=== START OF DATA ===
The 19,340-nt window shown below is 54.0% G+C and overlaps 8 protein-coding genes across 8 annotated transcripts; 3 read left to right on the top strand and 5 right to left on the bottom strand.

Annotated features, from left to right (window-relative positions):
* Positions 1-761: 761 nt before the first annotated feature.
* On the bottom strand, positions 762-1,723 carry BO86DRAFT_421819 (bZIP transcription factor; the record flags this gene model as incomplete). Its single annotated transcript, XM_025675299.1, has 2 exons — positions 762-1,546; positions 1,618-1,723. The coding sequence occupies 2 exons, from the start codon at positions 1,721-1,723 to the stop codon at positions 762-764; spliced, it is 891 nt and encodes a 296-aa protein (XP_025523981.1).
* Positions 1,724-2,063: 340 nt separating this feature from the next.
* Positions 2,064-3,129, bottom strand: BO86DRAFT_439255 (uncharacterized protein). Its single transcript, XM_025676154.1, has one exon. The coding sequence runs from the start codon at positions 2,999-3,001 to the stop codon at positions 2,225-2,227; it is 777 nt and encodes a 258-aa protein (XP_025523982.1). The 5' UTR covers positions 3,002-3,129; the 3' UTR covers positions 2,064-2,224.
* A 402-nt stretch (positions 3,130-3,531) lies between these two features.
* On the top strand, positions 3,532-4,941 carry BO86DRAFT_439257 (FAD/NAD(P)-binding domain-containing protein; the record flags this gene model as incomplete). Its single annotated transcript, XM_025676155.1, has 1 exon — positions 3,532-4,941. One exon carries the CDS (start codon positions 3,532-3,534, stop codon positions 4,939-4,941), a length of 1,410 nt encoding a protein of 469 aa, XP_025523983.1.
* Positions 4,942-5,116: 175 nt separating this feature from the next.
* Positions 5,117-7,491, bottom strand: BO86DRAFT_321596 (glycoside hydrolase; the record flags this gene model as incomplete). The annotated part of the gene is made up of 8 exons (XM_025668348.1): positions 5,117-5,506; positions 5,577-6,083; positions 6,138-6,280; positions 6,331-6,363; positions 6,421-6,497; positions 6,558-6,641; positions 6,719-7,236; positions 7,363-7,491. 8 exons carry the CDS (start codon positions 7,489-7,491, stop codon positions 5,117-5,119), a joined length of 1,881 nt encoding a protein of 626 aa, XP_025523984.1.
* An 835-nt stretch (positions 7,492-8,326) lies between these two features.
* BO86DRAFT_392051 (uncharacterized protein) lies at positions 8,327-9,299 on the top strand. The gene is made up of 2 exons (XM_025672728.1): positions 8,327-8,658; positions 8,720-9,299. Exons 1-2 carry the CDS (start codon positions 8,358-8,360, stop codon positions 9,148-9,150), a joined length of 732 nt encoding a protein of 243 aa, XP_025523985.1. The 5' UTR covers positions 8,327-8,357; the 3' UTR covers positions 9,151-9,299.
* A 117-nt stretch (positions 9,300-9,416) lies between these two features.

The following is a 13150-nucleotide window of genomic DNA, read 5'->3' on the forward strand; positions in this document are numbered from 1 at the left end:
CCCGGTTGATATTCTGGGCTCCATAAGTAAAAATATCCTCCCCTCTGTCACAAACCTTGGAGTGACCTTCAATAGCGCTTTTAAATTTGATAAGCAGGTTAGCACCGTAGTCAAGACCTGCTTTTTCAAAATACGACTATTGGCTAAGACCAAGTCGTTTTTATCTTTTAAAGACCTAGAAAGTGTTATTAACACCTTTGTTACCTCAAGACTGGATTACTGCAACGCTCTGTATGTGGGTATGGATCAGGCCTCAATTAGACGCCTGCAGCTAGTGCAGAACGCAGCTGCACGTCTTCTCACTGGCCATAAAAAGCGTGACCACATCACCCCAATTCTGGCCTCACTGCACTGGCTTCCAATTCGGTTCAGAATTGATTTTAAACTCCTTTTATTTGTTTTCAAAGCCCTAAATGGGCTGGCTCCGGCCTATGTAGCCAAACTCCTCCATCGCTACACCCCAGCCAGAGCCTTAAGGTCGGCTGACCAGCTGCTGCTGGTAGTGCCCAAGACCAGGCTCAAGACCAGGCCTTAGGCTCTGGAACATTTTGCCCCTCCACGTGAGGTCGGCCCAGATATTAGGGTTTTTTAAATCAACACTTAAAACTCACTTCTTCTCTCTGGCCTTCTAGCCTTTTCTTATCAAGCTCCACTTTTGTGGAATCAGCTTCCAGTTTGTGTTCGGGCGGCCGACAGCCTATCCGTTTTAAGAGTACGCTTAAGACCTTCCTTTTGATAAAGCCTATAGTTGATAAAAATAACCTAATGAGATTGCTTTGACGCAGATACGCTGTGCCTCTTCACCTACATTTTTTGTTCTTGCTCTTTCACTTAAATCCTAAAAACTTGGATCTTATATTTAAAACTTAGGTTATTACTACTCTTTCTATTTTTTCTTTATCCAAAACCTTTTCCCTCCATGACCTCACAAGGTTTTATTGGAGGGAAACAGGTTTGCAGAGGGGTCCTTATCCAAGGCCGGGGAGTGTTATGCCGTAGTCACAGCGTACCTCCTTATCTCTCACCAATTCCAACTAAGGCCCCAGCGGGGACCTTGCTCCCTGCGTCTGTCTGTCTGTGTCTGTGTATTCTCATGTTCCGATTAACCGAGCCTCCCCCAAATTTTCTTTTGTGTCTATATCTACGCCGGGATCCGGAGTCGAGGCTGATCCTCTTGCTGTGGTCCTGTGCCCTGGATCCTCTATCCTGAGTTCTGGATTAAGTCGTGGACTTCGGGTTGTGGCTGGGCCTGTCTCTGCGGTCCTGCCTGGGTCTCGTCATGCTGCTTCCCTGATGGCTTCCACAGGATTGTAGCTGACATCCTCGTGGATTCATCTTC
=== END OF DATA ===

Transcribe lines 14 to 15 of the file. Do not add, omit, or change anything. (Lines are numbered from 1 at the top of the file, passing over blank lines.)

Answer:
The following is a 13150-nucleotide window of genomic DNA, read 5'->3' on the forward strand; positions in this document are numbered from 1 at the left end:
CCCGGTTGATATTCTGGGCTCCATAAGTAAAAATATCCTCCCCTCTGTCACAAACCTTGGAGTGACCTTCAATAGCGCTTTTAAATTTGATAAGCAGGTTAGCACCGTAGTCAAGACCTGCTTTTTCAAAATACGACTATTGGCTAAGACCAAGTCGTTTTTATCTTTTAAAGACCTAGAAAGTGTTATTAACACCTTTGTTACCTCAAGACTGGATTACTGCAACGCTCTGTATGTGGGTATGGATCAGGCCTCAATTAGACGCCTGCAGCTAGTGCAGAACGCAGCTGCACGTCTTCTCACTGGCCATAAAAAGCGTGACCACATCACCCCAATTCTGGCCTCACTGCACTGGCTTCCAATTCGGTTCAGAATTGATTTTAAACTCCTTTTATTTGTTTTCAAAGCCCTAAATGGGCTGGCTCCGGCCTATGTAGCCAAACTCCTCCATCGCTACACCCCAGCCAGAGCCTTAAGGTCGGCTGACCAGCTGCTGCTGGTAGTGCCCAAGACCAGGCTCAAGACCAGGCCTTAGGCTCTGGAACATTTTGCCCCTCCACGTGAGGTCGGCCCAGATATTAGGGTTTTTTAAATCAACACTTAAAACTCACTTCTTCTCTCTGGCCTTCTAGCCTTTTCTTATCAAGCTCCACTTTTGTGGAATCAGCTTCCAGTTTGTGTTCGGGCGGCCGACAGCCTATCCGTTTTAAGAGTACGCTTAAGACCTTCCTTTTGATAAAGCCTATAGTTGATAAAAATAACCTAATGAGATTGCTTTGACGCAGATACGCTGTGCCTCTTCACCTACATTTTTTGTTCTTGCTCTTTCACTTAAATCCTAAAAACTTGGATCTTATATTTAAAACTTAGGTTATTACTACTCTTTCTATTTTTTCTTTATCCAAAACCTTTTCCCTCCATGACCTCACAAGGTTTTATTGGAGGGAAACAGGTTTGCAGAGGGGTCCTTATCCAAGGCCGGGGAGTGTTATGCCGTAGTCACAGCGTACCTCCTTATCTCTCACCAATTCCAACTAAGGCCCCAGCGGGGACCTTGCTCCCTGCGTCTGTCTGTCTGTGTCTGTGTATTCTCATGTTCCGATTAACCGAGCCTCCCCCAAATTTTCTTTTGTGTCTATATCTACGCCGGGATCCGGAGTCGAGGCTGATCCTCTTGCTGTGGTCCTGTGCCCTGGATCCTCTATCCTGAGTTCTGGATTAAGTCGTGGACTTCGGGTTGTGGCTGGGCCTGTCTCTGCGGTCCTGCCTGGGTCTCGTCATGCTGCTTCCCTGATGGCTTCCACAGGATTGTAGCTGACATCCTCGTGGATTCATCTTC